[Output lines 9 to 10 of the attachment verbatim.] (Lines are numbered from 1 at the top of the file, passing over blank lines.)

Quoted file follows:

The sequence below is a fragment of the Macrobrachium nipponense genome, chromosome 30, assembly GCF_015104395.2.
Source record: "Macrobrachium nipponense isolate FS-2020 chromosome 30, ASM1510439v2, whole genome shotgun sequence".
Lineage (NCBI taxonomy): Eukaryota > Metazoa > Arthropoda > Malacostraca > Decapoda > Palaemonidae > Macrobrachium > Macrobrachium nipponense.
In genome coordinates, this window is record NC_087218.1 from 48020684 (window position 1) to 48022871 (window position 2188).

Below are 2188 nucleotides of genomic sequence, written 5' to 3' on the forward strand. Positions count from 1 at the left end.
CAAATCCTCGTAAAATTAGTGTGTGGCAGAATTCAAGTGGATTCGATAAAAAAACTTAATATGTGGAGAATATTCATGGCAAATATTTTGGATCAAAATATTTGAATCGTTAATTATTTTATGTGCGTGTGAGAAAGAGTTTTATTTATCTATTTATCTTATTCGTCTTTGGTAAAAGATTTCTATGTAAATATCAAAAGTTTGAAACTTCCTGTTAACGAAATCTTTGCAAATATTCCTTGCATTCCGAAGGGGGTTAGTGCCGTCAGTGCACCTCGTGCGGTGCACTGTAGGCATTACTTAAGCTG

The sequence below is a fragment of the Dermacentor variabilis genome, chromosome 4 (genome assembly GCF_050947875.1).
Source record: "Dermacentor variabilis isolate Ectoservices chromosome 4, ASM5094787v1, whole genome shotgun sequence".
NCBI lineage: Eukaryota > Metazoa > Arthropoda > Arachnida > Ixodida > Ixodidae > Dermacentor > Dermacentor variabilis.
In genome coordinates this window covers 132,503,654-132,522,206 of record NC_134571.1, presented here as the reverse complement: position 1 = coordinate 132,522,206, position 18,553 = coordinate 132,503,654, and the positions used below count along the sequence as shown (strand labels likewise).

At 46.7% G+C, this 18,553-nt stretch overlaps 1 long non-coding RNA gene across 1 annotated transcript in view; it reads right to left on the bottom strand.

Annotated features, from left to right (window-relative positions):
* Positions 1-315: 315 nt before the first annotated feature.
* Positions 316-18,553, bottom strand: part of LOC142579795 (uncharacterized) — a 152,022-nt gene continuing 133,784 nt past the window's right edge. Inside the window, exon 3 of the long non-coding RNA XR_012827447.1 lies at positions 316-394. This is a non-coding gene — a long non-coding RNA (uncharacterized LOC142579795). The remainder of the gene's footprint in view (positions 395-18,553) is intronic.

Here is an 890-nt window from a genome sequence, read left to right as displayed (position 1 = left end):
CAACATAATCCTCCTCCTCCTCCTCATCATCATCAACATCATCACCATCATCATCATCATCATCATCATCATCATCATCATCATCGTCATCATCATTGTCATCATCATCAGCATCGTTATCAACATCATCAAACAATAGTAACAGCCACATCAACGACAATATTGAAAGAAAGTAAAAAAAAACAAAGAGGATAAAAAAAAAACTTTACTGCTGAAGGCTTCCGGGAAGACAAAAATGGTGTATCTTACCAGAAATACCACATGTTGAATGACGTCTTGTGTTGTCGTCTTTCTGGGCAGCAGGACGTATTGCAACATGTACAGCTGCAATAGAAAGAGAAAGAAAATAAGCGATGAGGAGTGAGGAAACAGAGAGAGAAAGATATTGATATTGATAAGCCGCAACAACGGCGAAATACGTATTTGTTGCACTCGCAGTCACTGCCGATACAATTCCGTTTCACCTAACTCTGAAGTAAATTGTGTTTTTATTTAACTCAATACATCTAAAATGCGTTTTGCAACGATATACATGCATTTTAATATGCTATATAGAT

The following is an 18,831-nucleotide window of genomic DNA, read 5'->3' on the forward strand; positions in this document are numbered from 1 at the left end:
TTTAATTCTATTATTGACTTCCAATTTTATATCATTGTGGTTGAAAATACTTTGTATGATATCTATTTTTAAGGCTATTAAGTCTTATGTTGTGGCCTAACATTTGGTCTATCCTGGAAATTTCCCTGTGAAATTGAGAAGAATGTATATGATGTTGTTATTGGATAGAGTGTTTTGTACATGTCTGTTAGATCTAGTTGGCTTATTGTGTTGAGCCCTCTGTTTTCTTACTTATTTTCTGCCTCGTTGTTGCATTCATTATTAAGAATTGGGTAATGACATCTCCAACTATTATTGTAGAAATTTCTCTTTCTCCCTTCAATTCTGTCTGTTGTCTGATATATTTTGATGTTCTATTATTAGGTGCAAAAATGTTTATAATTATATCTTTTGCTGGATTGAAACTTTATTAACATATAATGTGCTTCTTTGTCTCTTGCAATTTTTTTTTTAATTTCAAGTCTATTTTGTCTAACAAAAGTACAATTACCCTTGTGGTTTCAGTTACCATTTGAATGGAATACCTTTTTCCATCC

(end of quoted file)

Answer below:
NCBI lineage: Eukaryota > Metazoa > Arthropoda > Arachnida > Ixodida > Ixodidae > Dermacentor > Dermacentor variabilis.
In genome coordinates this window covers 132,503,654-132,522,206 of record NC_134571.1, presented here as the reverse complement: position 1 = coordinate 132,522,206, position 18,553 = coordinate 132,503,654, and the positions used below count along the sequence as shown (strand labels likewise).